creativity can’t be forced nor rushed, it must flow in its rhythm and pace, no matter how long it takes!

Another thing I’m a bit guilty of is trying to reach perfection, and keep tweaking till the track gets almost destroyed and get sick of hearing it and then hate it, I’ve learned the hard way that when a track is finished it’s done, don’t go back to it over and over again.

MM: Tell us about the biggest challenge you’ve faced and overcome?

NV: Hmmm I guess learning how to produce tracks on my own, learning the process and getting better at it, release on better labels along the way until I reached one of my goals to release on vinyl! I always had that dream, ever since I started playing them (vinyl) and dreamed about it till it happened 2 years ago on SubDivision, a techno label from Detroit, which made it even more special! Another even bigger challenge is obviously getting bookings nowadays, it’s unbelievable how hard it is to get noticed, even though I’ve played music for 26 years, around my country Portugal, Europe, South Africa, and even Detroit USA, that’s my biggest challenge now without a doubt, to break through the sea of artists there are nowadays.

MM: I’ve been listening to your 28 Podcast mix and it’s slamming, I love the fact you hit the mix straight away laying down the bangers rather than building the mix up gradually, what’s the idea behind your mix?

NV: Well the way I do my mixes depends a lot on my mood the day I record it, it might turn to be hard from the start or it might have a build up till I play the harder stuff, but I always try to not wait too long in the mix to hit it harder, as I get bored very easy so it must challenge me and take me into an abyss of techno sounds.

I picture myself on the dance floor and imagine what I would like to hear and dance into a journey where I loose and find myself all at the same time,

especially if I’m playing a gig and the crowd is responsive to what I’m playing and don’t want the journey to end, which is what usually happens.

MM: Is the emphasis more on social media stats, branding, logos, and image than about the music in today’s scene?

NV: Yes obviously, sadly enough is all about that nowadays, it seems

people go to parties nowadays more to be seen and photographed than to actually hear the music,

I know many still go for the music, but most don’t! Most people don’t even care who’s playing, which format the DJ is using to play, their skills nor even the music, as long they can take selfies lol

social media has destroyed talent,

and promoters don’t book talent, they book image, as long fills their endless pockets with cash.

MM: Back in the day DJs and producers really had to put in some seriously long hours, dedication, patience and money to learning the beautiful art and skills of mixing vinyl and producing original tracks.  Now with the advent of sync buttons, constructions kits and templates are today’s electronic DJ’s / Producers at a disadvantage or advantage?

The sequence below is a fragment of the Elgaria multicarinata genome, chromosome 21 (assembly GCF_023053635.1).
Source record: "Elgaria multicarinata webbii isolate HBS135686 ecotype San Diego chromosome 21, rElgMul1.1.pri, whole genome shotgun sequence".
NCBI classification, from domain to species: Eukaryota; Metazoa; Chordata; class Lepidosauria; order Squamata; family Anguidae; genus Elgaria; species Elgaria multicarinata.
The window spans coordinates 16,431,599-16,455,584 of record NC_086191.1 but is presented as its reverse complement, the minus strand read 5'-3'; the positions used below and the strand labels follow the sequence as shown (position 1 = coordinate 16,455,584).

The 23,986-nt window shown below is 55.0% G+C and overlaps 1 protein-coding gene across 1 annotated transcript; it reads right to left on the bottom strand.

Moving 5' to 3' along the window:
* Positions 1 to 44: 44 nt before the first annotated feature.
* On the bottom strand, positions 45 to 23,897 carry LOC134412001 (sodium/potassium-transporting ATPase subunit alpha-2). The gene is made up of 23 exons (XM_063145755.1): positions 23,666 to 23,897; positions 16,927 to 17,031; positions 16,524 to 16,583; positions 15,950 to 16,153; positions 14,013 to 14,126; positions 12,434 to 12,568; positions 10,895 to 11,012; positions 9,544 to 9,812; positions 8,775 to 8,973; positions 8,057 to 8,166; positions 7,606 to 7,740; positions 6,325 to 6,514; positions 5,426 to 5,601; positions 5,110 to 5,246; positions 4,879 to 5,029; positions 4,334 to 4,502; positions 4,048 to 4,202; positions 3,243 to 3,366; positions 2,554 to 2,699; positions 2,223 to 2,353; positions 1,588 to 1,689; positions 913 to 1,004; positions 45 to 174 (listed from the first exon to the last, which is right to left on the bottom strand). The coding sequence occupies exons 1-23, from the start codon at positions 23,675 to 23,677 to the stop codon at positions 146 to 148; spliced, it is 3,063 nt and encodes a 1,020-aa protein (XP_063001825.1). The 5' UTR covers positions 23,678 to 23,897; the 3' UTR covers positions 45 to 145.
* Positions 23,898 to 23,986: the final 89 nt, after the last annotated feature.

NV: Well I still put in some seriously long hours, dedication, and patience into my work, but advantage in one hand and disadvantage on the other, advantage as it’s very easy to use all that with no skills what so ever, but disadvantage cause they will never learn the true craft of mixing and producing, and I think that’s bad on all levels, which means they are not true artists.

To be an artist takes way more than just gluing some loops together on a DAW and hitting sync buttons on Traktor

, I don’t care which format any DJ uses to play, but I do care if he/she learned how to mix properly before using sync button and Traktor.

There is a whole lot of music coming out every day, which doesn’t mean it’s good or well made, that’s the problem nowadays, everything is made fast, everything is also forgotten faster, and why I think there arent the beauts of tracks we call classics today! There is good music if you dig deep, but there is a whole lot of mass-produced awful tracks as well, that disappear faster than they appear. There is a sea of tracks going around that only last a week….it’s sad…In the past those instant classics were played everywhere by Top DJs, radios etc over and over again nowadays they are maybe played twice and set aside for new ones…..

MM: MM: What drives and motivates you?


My love for music, my first and everlasting love, especially for techno,

like I said before, I remember why I started, and that is still the ONLY reason that motivates me, despite everything!

MM: What are your biggest stand-out festival/gig moments where you thought ‘fuck this is real this is amazing….’?

NV: My gig at The Works in Detroit, without a doubt, it felt unreal I was actually there playing a gig, feeling the weight and pressure of all it’s history on my shoulders, I was actually very tired and nervous with two nights of no sleep due to flights and preparations here before leaving for the US, it was another goal reached. Another one was when I played in South Africa and went 1200 kms in a jeep from Johannesburg to the town where the festival was held in Grahamstown, it felt unreal crossing Africa with all that beautiful scenery, was there for 10 days playing, loved everything about it, although apartheid was still every evident everywhere I went.

MM: What’s next?

NV: Next I’ll continue working on my productions, releasing tracks, and hope for the best lol continue the struggle for bookings and hopefully get to play more this year.

Here are my next releases:

Ninna V – Phases EP – Naked Lunch Records
Bas Thomas – Poisoned Mind ( Ninna V remix ) – Naked Lunch Records
Ninna V – XXXY EP – Fresh Cut ( Marika Rossa’s label )